Jet Li shows he can both kick ass and act in this redemptive tale about a trained murderer with a heart of gold.

Published May 13, 2005 8:00PM (EDT)

"Unleashed" is a nice, violent little film about the redemptive powers of art and love. It's really two intersecting pictures, an action movie and a fable about the strength of family bonds, that merge to make a wholly satisfying Venn diagram, one that exploits our emotions shamelessly but with blunt honesty.

Jet Li plays Danny, a vicious fighter who has been raised from childhood by his cruel "Uncle Bart" (Bob Hoskins who, as always, brings dots and dashes of humanity to this kind of role). Bart treats Danny like a dog, quite literally, circling his neck with a tight metal collar and locking him in a dank basement pen, dressing him in rags, and giving him only scraps to eat. Bart has trained Danny, Pavlov-style, to kill whenever his collar is removed.

But Danny, bloodthirsty as he is when that collar comes off, has a tender soul: At night, he looks at an alphabet picture book that he keeps with him in his cage, lingering wistfully over the page that shows an "L" for "love," accompanied by an illustration of a mother cradling her child. It's the sort of overmanipulation that usually makes you want to cry "Foul!" But director Louis Leterrier trusts Li to carry the moment, and he does, inventing a wholly new type of character: He's the first Dickensian orphan action star.

Like all Dickensian orphans, Li's Danny is going to have an adventure, and it begins when he wakes up in flannel cowboy pajamas (his own raggedy clothes are folded up neatly on a nearby chair) in the home of a kind, wise, blind piano tuner named Sam (Morgan Freeman, giving the kind of warm, easygoing performance he does so well). We learn that we're in Glasgow -- previously, when Danny was living his old life, we didn't know quite where we were, other than in some greenish-gray twilight nightmare. But once Danny begins his new life, the picture literally changes color: Cinematographer Pierre Morel turns the movie into a cozy Kansas of burnished golds and browns, the warm colors of home. And Danny finally is home: Sam and his teenage daughter, Victoria (the sprightly Kerry Condon), draw him into their little family, teaching him how to use eating utensils, introducing him to the pleasures of ice cream and, most significantly, teaching him the rudiments of piano, an instrument whose sound he's mysteriously drawn to.

"Unleashed" was written and produced by Luc Besson, and its plot shows certain Besson trademarks: Like "Léon" (shown in the United States in a cut version as "The Professional)," and even, to an extent, "La Femme Nikita," its vicious brutality is really just an excuse for Besson to explore what he's truly interested in: the idea of misfits falling in together to form makeshift family units.

"Unleashed" follows a template -- from scene to scene, you can pretty much guess where the plot is going to go -- but that doesn't matter. Besson and Leterrier (who co-directed, with Corey Yuen, "The Transporter" from 2002) know they're not giving us a daring novelty. But they're passionate about drawing us into their melodramatic vision. They know that stereotypes -- the wise, blind African-American, for example -- have power over us, and they wield it accordingly. They're essentially showmen, and the experience of watching "Unleashed," if you give yourself over to it, is a kind of call-and-response. Leterrier and Besson are riffing on old Hollywood tropes, tugging at our heartstrings in a kind of code; they're playing us, but not disrespectfully -- we're their ultimate instrument, not their bingo card.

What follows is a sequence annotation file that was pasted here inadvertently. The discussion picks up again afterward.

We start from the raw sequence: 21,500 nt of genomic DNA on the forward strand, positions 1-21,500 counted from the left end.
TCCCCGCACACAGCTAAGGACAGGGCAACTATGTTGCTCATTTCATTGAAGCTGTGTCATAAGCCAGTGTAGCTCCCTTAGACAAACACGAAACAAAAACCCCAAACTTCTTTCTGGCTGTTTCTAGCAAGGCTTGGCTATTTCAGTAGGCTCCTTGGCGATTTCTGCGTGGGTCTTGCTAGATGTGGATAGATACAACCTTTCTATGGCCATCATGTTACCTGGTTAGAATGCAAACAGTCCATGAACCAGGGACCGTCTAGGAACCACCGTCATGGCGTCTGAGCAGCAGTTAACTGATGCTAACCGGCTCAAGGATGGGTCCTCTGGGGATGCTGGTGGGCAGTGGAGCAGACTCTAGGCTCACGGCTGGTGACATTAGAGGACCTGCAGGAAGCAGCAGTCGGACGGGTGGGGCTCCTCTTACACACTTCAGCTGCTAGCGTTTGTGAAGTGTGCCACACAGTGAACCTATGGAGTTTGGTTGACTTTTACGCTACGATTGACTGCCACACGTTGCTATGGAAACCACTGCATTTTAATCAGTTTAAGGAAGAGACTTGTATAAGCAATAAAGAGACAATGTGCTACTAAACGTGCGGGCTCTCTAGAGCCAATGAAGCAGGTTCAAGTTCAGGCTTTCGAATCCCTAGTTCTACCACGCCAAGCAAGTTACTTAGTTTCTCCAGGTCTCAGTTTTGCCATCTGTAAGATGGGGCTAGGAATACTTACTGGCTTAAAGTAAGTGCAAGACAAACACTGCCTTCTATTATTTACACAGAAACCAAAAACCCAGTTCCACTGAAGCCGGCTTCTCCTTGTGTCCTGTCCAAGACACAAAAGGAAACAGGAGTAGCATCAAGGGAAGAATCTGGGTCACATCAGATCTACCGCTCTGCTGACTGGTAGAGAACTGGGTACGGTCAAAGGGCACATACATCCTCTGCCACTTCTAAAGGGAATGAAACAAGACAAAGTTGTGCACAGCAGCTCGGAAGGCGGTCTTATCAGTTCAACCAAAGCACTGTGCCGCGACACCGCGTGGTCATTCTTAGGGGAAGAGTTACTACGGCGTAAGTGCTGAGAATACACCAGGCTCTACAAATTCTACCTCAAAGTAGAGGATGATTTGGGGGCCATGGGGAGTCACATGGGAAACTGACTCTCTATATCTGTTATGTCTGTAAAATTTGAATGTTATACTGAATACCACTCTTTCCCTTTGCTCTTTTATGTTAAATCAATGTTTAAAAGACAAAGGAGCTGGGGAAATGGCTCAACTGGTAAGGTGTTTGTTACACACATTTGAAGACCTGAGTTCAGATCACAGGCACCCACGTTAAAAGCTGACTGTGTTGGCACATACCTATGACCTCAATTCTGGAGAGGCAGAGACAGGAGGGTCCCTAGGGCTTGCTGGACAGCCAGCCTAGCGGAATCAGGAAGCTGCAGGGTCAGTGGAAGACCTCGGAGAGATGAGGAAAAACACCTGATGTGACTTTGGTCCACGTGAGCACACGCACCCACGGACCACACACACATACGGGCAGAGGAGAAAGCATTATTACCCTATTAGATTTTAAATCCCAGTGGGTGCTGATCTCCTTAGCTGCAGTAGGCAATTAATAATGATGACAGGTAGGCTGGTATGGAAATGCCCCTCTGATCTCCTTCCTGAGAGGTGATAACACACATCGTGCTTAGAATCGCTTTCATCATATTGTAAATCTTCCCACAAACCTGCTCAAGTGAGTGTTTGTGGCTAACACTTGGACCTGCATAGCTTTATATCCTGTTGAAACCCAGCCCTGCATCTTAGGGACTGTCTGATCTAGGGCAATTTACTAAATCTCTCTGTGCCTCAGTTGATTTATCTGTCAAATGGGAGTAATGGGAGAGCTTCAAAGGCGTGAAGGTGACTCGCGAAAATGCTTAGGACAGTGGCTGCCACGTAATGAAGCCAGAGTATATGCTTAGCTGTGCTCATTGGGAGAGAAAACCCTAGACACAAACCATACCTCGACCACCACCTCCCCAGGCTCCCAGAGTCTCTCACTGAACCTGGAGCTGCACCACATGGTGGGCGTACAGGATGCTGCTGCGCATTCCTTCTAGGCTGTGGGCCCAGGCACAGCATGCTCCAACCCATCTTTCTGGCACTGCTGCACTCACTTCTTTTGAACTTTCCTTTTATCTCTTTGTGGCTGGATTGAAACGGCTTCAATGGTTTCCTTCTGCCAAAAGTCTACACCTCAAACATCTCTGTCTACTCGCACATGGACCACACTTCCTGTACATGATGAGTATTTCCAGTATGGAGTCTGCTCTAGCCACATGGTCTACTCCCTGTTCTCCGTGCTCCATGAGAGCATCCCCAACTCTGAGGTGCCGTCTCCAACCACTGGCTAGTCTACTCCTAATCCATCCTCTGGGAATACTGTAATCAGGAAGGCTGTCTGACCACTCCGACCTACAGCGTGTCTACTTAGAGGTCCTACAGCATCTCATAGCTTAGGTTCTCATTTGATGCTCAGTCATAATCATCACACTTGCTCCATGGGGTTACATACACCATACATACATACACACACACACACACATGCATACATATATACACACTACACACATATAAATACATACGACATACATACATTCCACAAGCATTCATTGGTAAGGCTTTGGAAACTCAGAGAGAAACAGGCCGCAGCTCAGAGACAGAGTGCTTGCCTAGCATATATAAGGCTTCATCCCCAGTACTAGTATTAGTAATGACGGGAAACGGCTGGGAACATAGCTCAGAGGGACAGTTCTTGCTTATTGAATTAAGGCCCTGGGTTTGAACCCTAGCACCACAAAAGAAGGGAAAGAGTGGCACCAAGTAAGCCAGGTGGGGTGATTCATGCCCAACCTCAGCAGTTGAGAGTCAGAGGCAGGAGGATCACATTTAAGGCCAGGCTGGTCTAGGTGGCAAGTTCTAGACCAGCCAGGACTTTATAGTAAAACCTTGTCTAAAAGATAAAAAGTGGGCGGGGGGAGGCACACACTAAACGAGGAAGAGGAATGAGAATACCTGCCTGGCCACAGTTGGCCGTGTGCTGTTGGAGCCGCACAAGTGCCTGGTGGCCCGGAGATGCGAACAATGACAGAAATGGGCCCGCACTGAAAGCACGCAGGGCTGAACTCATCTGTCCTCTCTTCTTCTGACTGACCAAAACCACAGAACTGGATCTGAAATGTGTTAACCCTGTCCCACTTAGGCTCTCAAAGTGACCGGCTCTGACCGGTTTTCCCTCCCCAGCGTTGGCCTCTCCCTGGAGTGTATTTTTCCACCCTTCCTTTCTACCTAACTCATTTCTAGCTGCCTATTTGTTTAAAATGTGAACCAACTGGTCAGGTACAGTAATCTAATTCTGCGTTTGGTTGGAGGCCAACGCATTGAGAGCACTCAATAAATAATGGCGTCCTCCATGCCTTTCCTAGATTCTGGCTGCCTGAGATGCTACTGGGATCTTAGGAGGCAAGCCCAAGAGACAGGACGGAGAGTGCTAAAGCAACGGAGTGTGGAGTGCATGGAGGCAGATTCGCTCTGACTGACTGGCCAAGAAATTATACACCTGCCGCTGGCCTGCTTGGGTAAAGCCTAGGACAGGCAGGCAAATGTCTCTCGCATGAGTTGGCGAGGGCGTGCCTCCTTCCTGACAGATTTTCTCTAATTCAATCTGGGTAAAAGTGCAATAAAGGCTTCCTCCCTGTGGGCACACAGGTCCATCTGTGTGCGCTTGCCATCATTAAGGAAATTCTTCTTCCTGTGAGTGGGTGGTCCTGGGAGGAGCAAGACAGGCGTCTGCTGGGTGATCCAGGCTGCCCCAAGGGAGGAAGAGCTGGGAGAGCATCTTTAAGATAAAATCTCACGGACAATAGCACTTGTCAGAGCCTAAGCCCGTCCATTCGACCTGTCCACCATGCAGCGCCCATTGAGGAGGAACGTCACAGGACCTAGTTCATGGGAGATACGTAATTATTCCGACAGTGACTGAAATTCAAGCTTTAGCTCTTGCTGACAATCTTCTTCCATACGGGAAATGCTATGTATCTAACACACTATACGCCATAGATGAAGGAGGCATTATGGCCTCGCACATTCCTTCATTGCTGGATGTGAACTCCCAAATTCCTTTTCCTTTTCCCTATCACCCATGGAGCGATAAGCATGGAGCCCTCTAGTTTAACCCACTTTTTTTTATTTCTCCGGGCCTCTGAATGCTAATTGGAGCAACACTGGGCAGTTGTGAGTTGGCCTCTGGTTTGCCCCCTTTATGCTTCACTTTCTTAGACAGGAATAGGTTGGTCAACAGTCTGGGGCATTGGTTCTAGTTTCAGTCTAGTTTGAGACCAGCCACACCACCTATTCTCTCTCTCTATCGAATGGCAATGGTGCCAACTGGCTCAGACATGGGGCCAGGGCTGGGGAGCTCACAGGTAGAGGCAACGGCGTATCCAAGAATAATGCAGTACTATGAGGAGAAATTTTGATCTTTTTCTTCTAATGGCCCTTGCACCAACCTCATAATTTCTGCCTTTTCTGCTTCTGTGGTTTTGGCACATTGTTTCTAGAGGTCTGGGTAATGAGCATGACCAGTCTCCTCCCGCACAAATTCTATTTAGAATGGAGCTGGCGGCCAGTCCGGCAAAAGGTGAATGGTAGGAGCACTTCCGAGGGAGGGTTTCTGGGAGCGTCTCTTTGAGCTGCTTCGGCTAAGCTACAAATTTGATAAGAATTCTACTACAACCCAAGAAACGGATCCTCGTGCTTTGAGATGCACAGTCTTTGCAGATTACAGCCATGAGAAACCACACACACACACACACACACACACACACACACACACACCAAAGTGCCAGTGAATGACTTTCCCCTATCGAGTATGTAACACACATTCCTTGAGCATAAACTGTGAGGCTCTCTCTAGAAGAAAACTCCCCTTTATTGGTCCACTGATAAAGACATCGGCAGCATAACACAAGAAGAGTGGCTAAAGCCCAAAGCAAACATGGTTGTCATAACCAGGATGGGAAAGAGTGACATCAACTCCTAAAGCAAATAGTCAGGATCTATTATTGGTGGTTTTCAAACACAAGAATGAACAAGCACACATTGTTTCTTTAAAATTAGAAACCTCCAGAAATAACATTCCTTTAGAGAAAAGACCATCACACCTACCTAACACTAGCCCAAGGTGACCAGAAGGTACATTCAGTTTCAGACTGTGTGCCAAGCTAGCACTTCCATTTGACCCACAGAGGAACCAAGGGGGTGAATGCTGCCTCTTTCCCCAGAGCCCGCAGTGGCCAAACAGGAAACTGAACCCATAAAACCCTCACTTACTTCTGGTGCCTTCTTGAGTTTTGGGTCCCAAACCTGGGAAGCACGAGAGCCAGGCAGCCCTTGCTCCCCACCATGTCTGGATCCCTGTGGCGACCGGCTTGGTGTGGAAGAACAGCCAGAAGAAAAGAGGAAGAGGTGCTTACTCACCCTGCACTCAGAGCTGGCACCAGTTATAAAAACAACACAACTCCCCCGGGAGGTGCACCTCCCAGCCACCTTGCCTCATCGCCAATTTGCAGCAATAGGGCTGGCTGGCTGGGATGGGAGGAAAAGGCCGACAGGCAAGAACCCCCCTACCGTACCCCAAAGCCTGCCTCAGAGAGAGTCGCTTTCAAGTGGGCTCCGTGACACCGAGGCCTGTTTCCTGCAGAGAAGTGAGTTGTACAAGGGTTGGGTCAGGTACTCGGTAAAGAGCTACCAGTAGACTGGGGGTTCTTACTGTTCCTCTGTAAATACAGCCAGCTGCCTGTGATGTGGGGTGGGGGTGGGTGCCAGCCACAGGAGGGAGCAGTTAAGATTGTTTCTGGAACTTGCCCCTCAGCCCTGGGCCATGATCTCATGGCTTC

"Unleashed" is partly an action movie, which means Li kicks plenty of ass: Skulls get bashed in and limbs get cracked, and then there's the occasional spurting bloody wound. The movie's action sequences are shot with an arty gloss, as if to signal to the audience that this is "legitimate" violence and not the cheapo kind: A little of that goes a long way. But the sequences themselves are beautifully choreographed (by Yuen Wo Ping, one of the greatest living martial arts choreographers), particularly one in which Danny, having decided he no longer wants to be a killer, dodges his opponent instead of striking him: Li is always astonishing to watch, but because there's so little contact between him and his opponent in this sequence (in other words, there's no bone-crunching impact), his tigerlike elegance is even more apparent. With his flying twirls and rolling tumbles, here the language of defense, not offense, he seems to move without even displacing any air.

Li makes a wonderful action hero, but I suspect it's not just his grace as an athlete (and therefore as a dancer) that has won him so many fans worldwide. Li, as he certainly showed in "Hero," is a marvelously perceptive actor: His face shows fine-grained shadows of emotion that, I think, are part of his physicality, not something detached from it. In that way, Li is like a silent-movie star: His face has a vocabulary that trumps the use of words. When he realizes that Victoria and Sam intend to be kind to him and not to mistreat him, the daybreak of wonder that passes across his face is both instantly readable and touchingly subtle. Pathos isn't a cheap gimmick when it comes from the soul, and Li knows how to channel it, through his brain, his limbs and his heart. If Lillian Gish still keeps tabs on her craft, she must be looking down at him, and smiling.

By Stephanie Zacharek

Stephanie Zacharek is a senior writer for Salon Arts & Entertainment.

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